Let Us Now Praise James Agee

Cotton Tenants: Three Families

by James Agee and Walker Evans, edited by John Summers and with a preface by Adam Haslett
The Baffler/Melville House, 224 pp., $24.95
frazier_1-110713.jpg
Library of Congress, Washington, D.C.
Walker Evans: Crossroads Store, Post Office, Sprott, Alabama, circa 1935–1936

Amazing to think that in 1936 the editors of Fortune magazine cared enough about the hard lives of tenant farmers in the South’s Cotton Belt that they sent a reporter and a photographer to Alabama to do a story on them. One explanation is that the magazine was going through a weird period. Henry Luce, who founded Fortune as a business magazine with a target audience of tycoons and millionaires, had recently noticed the Depression. The then-widespread notion that straight-ahead, free-market capitalism did not always work had begun to make inroads upon his mind.

Fortune’s writing staff at the time included a lot of left-wing types, such as Dwight Macdonald, temporarily a self-declared Trotskyite, who imitated Trotsky’s look, even to the round glasses and goatee. Certain writers at the magazine simmered in constant low-level mutiny against capitalism, big business, corporate journalism, and Luce, the boss. James Agee, twenty-six years old, four years out of Harvard, headed the list both for mutinous sentiments and skill at his job. He was from Tennessee. A Fortune piece he did on the Tennessee Valley Authority was one of the best the magazine ever published, in the estimation of Luce himself. The editors picked Agee as the logical writer for the tenant farmer story. To accompany him they sent the photographer Walker Evans, whom Agee may have asked for specifically. He did not want to work with Margaret Bourke-White, a popular Fortune photographer who, Agee believed, stood for all that he despised.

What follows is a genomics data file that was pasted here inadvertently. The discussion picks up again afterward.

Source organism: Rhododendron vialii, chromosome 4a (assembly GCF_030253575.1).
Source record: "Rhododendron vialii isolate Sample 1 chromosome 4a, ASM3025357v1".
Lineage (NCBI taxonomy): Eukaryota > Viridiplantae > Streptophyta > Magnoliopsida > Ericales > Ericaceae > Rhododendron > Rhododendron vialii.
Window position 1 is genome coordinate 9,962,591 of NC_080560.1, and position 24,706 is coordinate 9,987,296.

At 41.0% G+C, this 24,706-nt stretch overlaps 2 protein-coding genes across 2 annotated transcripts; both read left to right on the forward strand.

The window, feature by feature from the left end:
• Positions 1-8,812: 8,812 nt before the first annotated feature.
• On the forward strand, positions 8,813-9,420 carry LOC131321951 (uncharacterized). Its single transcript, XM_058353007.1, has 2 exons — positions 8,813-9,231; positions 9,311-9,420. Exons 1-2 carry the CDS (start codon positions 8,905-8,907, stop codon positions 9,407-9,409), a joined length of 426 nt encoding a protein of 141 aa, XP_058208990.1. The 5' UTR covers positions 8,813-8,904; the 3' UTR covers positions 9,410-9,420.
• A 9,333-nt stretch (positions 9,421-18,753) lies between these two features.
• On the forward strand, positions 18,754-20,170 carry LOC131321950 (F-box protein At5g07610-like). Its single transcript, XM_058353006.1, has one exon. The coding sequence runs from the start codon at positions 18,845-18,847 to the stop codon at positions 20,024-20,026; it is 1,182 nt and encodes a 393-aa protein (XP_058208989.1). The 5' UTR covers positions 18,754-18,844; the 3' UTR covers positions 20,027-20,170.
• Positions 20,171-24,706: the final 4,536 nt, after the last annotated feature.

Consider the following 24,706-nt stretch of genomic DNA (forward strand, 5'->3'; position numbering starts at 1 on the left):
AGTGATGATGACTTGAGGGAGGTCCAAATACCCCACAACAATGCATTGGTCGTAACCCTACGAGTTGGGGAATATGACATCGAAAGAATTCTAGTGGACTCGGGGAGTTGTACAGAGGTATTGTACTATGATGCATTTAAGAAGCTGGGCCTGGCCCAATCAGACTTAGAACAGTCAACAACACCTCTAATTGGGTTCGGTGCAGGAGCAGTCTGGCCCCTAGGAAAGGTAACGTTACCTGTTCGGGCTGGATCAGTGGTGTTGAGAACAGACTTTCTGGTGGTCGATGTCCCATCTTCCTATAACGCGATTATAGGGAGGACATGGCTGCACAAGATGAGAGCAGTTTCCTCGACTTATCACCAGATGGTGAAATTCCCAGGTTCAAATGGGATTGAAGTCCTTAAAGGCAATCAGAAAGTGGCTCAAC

Evans was thirty-two. The young men descended from Fortune’s offices high in the then-new Chrysler Building, stowed a lot of photographic equipment in a car, and drove west and south, ending eventually in a part of rural Alabama that was, in most respects, about as far as you could get in America from the place where they began. They found some tenant farmers (technically, two tenant farmers and one sharecropper), stayed with the family of one of them for about a month (Agee stayed with them more than did Evans, who preferred a hotel in a nearby town), and returned separately to New York. Agee wrote up the experience in a piece of about 30,000 words and turned it in. Fortune declined to publish it. The article’s length may have been one reason, along with Agee’s reluctance to rewrite. In fact, by the time Agee returned from Alabama, Fortune’s brief leftish moment had passed.

Now, seventy-seven years after the tenant farmer piece was written, it has come out as a short book. The manuscript was lost for years and previous books on the subject of Agee have only been able to speculate about it. More recently, a daughter of Agee’s found it while going through his papers. The main reason to publish it is, of course, its connection to Let Us Now Praise Famous Men, the much …

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